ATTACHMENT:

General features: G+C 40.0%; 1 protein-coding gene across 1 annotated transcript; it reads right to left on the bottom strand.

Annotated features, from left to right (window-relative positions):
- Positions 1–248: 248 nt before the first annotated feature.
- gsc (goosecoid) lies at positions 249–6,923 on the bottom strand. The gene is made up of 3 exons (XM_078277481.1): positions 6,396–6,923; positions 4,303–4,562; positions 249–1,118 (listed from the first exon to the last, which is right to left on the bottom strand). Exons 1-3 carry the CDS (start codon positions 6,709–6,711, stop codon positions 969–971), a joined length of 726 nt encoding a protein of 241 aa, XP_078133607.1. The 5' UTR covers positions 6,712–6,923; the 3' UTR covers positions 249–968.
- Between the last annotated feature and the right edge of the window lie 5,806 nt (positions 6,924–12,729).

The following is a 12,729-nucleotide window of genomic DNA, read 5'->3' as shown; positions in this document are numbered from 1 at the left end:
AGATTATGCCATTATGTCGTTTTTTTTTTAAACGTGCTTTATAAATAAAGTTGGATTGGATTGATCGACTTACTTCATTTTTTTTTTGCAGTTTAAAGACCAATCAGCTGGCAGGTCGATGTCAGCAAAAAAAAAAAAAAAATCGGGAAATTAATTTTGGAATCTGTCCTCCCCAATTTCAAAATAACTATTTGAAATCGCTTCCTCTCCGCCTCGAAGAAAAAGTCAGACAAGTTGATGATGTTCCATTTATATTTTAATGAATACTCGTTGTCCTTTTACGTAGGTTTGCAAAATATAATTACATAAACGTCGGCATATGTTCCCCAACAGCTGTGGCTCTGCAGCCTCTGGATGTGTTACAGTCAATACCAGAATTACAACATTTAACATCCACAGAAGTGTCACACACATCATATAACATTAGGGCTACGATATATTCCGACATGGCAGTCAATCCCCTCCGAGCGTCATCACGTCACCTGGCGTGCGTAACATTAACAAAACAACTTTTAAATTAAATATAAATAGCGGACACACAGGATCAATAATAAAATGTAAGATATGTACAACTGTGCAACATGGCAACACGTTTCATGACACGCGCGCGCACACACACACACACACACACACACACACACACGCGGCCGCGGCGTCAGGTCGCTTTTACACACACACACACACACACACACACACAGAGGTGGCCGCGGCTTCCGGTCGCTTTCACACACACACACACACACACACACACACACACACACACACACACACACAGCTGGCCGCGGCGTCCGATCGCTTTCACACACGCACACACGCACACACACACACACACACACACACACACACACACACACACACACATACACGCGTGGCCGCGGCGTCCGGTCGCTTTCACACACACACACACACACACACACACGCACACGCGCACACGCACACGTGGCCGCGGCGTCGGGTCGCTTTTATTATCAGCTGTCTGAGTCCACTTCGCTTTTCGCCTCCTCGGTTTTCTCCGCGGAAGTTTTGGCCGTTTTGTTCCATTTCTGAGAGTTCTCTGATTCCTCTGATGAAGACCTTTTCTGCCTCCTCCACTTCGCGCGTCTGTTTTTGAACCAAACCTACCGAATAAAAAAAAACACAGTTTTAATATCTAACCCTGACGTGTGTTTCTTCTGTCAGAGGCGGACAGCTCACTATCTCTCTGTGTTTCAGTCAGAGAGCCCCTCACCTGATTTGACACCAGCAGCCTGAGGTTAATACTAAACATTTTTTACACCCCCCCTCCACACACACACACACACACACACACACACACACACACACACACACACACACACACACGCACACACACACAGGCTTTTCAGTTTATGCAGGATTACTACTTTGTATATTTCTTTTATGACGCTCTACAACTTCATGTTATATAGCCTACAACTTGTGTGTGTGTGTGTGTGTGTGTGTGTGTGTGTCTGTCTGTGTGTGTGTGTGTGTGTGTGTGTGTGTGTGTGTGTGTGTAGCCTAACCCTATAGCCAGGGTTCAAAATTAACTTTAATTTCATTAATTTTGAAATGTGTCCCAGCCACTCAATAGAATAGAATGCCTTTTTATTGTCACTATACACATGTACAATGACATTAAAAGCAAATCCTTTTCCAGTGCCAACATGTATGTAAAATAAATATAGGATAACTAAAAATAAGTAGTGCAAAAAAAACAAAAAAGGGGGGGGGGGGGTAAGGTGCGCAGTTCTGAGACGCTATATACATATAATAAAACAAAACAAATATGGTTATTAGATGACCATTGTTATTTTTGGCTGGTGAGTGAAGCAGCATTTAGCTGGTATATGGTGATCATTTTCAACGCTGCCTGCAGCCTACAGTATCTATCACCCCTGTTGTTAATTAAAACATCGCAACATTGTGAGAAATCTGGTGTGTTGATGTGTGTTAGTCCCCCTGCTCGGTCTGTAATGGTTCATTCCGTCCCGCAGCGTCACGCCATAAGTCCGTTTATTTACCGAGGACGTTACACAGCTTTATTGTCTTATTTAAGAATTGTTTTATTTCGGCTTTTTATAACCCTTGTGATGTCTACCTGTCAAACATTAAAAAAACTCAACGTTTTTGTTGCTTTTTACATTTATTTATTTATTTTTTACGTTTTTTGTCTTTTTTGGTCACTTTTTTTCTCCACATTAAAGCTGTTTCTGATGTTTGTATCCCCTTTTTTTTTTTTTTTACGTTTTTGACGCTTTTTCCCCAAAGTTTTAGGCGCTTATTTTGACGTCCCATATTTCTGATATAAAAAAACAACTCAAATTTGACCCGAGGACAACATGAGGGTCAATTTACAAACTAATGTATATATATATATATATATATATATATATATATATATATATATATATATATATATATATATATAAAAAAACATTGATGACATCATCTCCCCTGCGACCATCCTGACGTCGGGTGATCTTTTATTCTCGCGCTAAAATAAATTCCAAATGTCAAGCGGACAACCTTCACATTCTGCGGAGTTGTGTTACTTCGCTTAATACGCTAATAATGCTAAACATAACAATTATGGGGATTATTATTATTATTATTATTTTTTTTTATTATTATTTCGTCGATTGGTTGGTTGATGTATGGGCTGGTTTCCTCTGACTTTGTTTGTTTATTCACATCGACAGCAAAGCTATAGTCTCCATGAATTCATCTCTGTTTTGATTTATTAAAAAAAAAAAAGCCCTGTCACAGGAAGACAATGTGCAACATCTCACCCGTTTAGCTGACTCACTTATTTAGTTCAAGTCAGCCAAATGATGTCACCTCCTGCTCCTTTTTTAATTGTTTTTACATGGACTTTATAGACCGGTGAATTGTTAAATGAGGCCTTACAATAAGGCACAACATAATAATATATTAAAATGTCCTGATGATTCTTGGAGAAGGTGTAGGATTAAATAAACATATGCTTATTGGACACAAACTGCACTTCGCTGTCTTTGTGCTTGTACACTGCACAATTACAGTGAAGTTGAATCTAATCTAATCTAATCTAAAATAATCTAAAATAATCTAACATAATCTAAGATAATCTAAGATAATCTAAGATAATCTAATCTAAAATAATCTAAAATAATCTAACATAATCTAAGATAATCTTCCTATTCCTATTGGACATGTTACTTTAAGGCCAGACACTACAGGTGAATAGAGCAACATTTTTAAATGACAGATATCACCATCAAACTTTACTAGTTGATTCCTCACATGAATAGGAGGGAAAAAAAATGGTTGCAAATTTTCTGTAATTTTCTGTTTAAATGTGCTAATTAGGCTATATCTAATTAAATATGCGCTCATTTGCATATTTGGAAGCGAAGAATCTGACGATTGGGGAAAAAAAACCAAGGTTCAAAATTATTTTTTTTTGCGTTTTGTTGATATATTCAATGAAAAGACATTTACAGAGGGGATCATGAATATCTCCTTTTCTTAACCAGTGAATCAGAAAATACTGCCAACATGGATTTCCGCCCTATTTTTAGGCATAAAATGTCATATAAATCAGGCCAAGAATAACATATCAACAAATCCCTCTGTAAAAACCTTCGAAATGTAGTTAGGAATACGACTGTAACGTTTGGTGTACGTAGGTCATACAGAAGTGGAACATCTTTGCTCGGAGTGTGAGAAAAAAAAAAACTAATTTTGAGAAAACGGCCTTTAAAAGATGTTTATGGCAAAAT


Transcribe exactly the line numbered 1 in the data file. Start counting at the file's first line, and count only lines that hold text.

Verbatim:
General features: G+C 40.0%; 1 protein-coding gene across 1 annotated transcript; it reads right to left on the bottom strand.